Adult ADD: Tips to focus and function more effectively

Adult ADD: Tips to focus and function more effectively

ADD, or Attention Deficit Disorder, can be disruptive. Often, one of our senses demands our attention, and we’re compelled to address it, even if it means taking our eyes off the job.

This can be seen in those who can’t concentrate in total quiet and, in order to study successfully, listen to hard rock music through their head phones - the loud music calms them.  Our bodies often need to move to bring a sense of calm.

Those who fidget have a sensory system that is craving balance. They may tap a pen, tap a foot, crack their knuckles, twirl their hair, bite their fingernails, move frequently in their chair, get up, sit down.

When you are aware of the behaviors you choose in your attempt to create the perfect environment for functioning, there are some simple techniques to help your body calm itself,  enable you to better focus, attend to details and stick with activities until they are completed.

Examples of these are:

  • Within 15 to 30 minutes of an important business meeting where attention and concentration are essential, or before sitting for an iexam in college, perform a total mind/body exercise. This involves finding a quiet place, perhaps even a restroom, and performing a wall push-up with feet fairly far from the wall, trunk rigid, counting aloud (or thinking if others are around) holding the push for a count of 30, and repeating for five total push-ups. Better yet are planks, performed on a floor against gravity – again, count to 30 with each plank, and perform a minimum of five. This demands almost every part of the brain to light up, in effect silencing the area that was dominant prior, the area that normally would cause inattention. When finished, the exercise acts like a re-set button, with no areas fighting to dominate, i.e.,an even playing field.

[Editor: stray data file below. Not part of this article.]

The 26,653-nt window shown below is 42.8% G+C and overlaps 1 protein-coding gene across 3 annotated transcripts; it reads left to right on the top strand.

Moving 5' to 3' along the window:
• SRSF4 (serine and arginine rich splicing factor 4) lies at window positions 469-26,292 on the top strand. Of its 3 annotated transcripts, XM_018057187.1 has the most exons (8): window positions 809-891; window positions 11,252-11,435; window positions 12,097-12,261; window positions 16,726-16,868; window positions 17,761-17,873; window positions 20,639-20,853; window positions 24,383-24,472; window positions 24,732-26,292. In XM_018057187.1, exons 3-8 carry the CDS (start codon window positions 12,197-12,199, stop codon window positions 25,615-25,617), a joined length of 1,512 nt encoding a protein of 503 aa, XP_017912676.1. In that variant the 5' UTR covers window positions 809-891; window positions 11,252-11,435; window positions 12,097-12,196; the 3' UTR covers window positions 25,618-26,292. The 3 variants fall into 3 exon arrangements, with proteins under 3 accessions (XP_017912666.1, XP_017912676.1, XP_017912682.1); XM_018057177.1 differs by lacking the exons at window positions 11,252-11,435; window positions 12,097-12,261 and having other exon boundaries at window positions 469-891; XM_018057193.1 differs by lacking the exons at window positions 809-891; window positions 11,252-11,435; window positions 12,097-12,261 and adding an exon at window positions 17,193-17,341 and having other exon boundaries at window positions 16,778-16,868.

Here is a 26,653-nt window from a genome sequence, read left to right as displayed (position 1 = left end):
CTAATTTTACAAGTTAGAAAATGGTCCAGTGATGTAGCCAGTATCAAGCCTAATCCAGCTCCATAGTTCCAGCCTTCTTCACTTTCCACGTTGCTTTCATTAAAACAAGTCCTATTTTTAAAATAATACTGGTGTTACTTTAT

• Sitting at your desk, form a fist with one hand, squeeze really hard, counting to 30, perform five times. This again acts as a re-set button, enabling improved attention.
  • Purchase a small stress ball and have it handy to use right before known stressors occur, such as a meeting, lecture or waiting your turn in a doctor’s office. Repeat squeezing/releasing the stress ball as a means of redirecting anxiety, feeling antsy and directing that increased energy in a socially acceptable manner.
  • Do away with “To do” lists!  Buy a planner with 15 minute intervals, 12 hrs each day, preferably a week’s view across two pages. Set a time to create your “To do” list, brainstorming everything that needs done in no specific order. Take each item and insert it into your planner, giving it a date, time and duration, even if longer tasks require to be spread across several days. You’re not finished planning until every item on that list is plotted and you’ve thrown the list away.
  • Set your watch or phone to vibrate each hour. Check your planner each time. Ask yourself, “Have I veered off the chosen activity from one hour ago?”
  • Each evening, review your day. Check off every item that was completed. Draw a line through each unfinished or non-started items and re-plot them immediately.